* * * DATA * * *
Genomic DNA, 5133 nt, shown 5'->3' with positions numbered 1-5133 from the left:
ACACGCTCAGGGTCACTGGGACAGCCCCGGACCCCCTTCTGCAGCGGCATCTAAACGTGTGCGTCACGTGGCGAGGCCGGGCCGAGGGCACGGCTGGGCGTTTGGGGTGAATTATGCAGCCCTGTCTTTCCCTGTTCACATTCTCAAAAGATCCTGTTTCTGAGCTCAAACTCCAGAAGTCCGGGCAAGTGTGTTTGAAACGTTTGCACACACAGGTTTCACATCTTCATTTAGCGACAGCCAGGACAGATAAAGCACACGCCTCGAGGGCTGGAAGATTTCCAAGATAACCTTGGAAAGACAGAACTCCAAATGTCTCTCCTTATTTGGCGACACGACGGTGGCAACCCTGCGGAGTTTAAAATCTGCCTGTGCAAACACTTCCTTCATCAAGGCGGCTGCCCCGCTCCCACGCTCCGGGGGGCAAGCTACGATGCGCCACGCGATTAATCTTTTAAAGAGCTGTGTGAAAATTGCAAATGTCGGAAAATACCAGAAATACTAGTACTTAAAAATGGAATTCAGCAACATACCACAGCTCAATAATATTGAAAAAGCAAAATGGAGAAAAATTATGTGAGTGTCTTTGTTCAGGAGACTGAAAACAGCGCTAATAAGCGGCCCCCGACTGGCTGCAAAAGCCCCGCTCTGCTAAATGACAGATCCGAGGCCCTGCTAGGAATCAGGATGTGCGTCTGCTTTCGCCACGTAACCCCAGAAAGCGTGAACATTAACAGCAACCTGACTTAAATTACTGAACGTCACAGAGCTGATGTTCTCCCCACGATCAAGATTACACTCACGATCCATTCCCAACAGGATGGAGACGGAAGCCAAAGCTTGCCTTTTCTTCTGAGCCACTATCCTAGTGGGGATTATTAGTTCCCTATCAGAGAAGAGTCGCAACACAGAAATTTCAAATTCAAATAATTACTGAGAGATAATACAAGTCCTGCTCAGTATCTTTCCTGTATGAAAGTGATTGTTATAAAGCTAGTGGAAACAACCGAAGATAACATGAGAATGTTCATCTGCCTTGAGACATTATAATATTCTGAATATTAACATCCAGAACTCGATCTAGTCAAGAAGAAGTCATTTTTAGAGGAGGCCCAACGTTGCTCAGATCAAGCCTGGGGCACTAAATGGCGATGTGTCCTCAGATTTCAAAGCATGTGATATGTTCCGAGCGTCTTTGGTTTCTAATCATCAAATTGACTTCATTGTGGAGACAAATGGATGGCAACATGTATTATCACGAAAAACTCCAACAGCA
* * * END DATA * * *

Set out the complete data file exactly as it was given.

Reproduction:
Genomic DNA, 5133 nt, shown 5'->3' with positions numbered 1-5133 from the left:
ACACGCTCAGGGTCACTGGGACAGCCCCGGACCCCCTTCTGCAGCGGCATCTAAACGTGTGCGTCACGTGGCGAGGCCGGGCCGAGGGCACGGCTGGGCGTTTGGGGTGAATTATGCAGCCCTGTCTTTCCCTGTTCACATTCTCAAAAGATCCTGTTTCTGAGCTCAAACTCCAGAAGTCCGGGCAAGTGTGTTTGAAACGTTTGCACACACAGGTTTCACATCTTCATTTAGCGACAGCCAGGACAGATAAAGCACACGCCTCGAGGGCTGGAAGATTTCCAAGATAACCTTGGAAAGACAGAACTCCAAATGTCTCTCCTTATTTGGCGACACGACGGTGGCAACCCTGCGGAGTTTAAAATCTGCCTGTGCAAACACTTCCTTCATCAAGGCGGCTGCCCCGCTCCCACGCTCCGGGGGGCAAGCTACGATGCGCCACGCGATTAATCTTTTAAAGAGCTGTGTGAAAATTGCAAATGTCGGAAAATACCAGAAATACTAGTACTTAAAAATGGAATTCAGCAACATACCACAGCTCAATAATATTGAAAAAGCAAAATGGAGAAAAATTATGTGAGTGTCTTTGTTCAGGAGACTGAAAACAGCGCTAATAAGCGGCCCCCGACTGGCTGCAAAAGCCCCGCTCTGCTAAATGACAGATCCGAGGCCCTGCTAGGAATCAGGATGTGCGTCTGCTTTCGCCACGTAACCCCAGAAAGCGTGAACATTAACAGCAACCTGACTTAAATTACTGAACGTCACAGAGCTGATGTTCTCCCCACGATCAAGATTACACTCACGATCCATTCCCAACAGGATGGAGACGGAAGCCAAAGCTTGCCTTTTCTTCTGAGCCACTATCCTAGTGGGGATTATTAGTTCCCTATCAGAGAAGAGTCGCAACACAGAAATTTCAAATTCAAATAATTACTGAGAGATAATACAAGTCCTGCTCAGTATCTTTCCTGTATGAAAGTGATTGTTATAAAGCTAGTGGAAACAACCGAAGATAACATGAGAATGTTCATCTGCCTTGAGACATTATAATATTCTGAATATTAACATCCAGAACTCGATCTAGTCAAGAAGAAGTCATTTTTAGAGGAGGCCCAACGTTGCTCAGATCAAGCCTGGGGCACTAAATGGCGATGTGTCCTCAGATTTCAAAGCATGTGATATGTTCCGAGCGTCTTTGGTTTCTAATCATCAAATTGACTTCATTGTGGAGACAAATGGATGGCAACATGTATTATCACGAAAAACTCCAACAGCA